COVID-19: Why sanitiser, face masks, N-95 respirator prices skyrocketed – Expert

Medical Director of Gracevalley Medical Centre, Dr. Barth Ufoegbunam

With the increasing cost of gloves, face masks, N-95 Respirators, with regards to the outbreak of Coronavirus, code-named COVID-19, an expert has disclosed that the increment could be traceable to a number of factors.

The Medical Director of Gracevalley Medical Centre, Dr. Barth Ufoegbunam, identified that the supplies of medical consumables like gloves, face masks, N-95 Respirators and others have dried up on a global scale.

How scarcity drove prices upward

He revealed that at the peak of the epidemic in China. Chinese authorities have to come down to Nigeria to mop up face masks that were shipped to Nigeria and back to China.

In his words: “They were buying at incredible prices, some said about triple the prices in some cases far higher than what they sold to Nigerians.

“The scarcity created afterwards drove up the prices of the remnants in Nigeria. Since then the prices never came down.

“Health facilities are the worse hit as we cannot get to buy the necessary PPE (Personal Protective Equipment) for our own use and yet people expect us to treat everyone including potential COVID-19 patients presenting with respiratory symptoms with our ‘bare hands’.”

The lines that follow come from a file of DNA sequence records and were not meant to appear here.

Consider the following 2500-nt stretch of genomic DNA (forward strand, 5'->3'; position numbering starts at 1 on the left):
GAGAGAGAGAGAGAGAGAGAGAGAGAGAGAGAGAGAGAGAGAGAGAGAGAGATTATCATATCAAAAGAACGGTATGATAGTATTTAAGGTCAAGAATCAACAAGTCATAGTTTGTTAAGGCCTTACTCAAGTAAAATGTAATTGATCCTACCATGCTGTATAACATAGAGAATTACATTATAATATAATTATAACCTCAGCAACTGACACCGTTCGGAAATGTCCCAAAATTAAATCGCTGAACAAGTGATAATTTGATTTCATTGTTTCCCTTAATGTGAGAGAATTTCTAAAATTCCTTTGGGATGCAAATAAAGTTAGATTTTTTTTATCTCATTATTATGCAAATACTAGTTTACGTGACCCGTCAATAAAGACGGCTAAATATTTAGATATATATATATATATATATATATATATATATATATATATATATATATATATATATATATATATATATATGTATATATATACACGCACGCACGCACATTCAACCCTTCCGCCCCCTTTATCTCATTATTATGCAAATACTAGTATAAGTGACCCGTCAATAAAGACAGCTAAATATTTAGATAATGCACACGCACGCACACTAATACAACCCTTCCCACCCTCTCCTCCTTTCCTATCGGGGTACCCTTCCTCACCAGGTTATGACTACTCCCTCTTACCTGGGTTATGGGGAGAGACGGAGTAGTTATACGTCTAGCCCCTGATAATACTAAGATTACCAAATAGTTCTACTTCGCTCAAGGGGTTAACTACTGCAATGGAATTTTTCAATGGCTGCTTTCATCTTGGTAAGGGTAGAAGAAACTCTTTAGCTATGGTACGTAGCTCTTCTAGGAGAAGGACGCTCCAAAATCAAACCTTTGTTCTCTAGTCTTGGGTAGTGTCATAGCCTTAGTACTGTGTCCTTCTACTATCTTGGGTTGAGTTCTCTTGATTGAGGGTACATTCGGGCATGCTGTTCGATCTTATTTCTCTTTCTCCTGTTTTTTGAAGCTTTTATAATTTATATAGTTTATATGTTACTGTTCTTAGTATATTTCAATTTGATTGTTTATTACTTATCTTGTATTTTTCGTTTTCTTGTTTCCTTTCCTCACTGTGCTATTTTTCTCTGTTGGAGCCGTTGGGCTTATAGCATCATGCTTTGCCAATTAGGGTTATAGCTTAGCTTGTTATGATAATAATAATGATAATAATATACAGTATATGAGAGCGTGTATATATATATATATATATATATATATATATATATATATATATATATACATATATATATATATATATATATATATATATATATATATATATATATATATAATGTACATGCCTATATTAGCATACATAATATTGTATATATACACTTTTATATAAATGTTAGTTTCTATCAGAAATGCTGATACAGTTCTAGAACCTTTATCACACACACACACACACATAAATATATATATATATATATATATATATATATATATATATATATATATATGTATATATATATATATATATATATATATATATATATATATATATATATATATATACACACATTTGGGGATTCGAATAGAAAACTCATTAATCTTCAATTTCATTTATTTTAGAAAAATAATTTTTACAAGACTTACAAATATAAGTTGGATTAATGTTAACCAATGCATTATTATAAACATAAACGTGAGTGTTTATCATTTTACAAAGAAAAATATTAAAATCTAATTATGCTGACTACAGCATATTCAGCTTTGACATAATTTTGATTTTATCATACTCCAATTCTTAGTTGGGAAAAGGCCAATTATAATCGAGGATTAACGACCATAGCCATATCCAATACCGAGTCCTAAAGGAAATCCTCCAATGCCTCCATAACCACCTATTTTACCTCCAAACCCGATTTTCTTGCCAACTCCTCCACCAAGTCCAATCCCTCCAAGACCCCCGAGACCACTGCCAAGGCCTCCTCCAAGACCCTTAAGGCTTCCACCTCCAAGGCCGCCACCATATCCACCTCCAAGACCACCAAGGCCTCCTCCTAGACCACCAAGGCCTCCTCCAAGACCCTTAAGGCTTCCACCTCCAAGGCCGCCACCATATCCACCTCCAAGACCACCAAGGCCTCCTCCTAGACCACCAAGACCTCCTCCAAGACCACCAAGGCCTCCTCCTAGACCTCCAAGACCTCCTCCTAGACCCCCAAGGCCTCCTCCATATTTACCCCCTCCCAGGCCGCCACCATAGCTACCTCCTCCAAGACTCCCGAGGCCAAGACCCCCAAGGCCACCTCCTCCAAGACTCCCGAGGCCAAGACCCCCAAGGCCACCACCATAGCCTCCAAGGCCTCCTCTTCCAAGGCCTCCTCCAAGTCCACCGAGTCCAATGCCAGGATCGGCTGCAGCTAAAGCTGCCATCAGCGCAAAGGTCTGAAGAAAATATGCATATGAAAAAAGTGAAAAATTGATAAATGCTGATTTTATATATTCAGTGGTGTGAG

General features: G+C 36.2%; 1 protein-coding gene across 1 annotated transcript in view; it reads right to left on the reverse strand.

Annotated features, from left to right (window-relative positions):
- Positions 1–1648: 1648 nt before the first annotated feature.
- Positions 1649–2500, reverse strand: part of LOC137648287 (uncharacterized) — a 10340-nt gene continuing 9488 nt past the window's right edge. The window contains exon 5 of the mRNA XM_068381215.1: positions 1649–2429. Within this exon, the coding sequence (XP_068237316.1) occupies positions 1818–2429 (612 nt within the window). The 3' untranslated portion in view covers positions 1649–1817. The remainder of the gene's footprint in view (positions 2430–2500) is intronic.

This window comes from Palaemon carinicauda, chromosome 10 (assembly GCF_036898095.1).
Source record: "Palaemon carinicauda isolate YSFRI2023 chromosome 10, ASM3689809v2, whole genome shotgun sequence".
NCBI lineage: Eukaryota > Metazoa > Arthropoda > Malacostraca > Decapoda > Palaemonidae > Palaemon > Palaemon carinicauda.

The human fear factor

While divulging other factors that led to the surge, Ufoegbunam, who is also an active member of the Association of General and Private Medical Practitioners of Nigeria (AGPMPN), noted that, the fear and panic created by the rising numbers of affectation both in Nigeria and beyond have made everyone scampering to lay hands on the few remaining face masks, gloves and other medical consumables.

He said: “People who have stocks are equally taking advantages of the crisis.

“Those are some of the reasons the prices have gone out of reach.”

On a Way forward

He continued: “The federal government through the ministry of health/ Agriculture and state governments should as a matter of urgency make arrangements to import these things from anywhere in the world where they are perceived to be available and sell to hospitals both private and government hospitals at controlled prices otherwise hospitals that can’t cope in the “bazaars sales” of the medical consumables will be forced to close shops.

“Thereby reducing the already diminished number of healthcare facilities and medical professionals available to tackle this pandemic in Nigeria,” he added.

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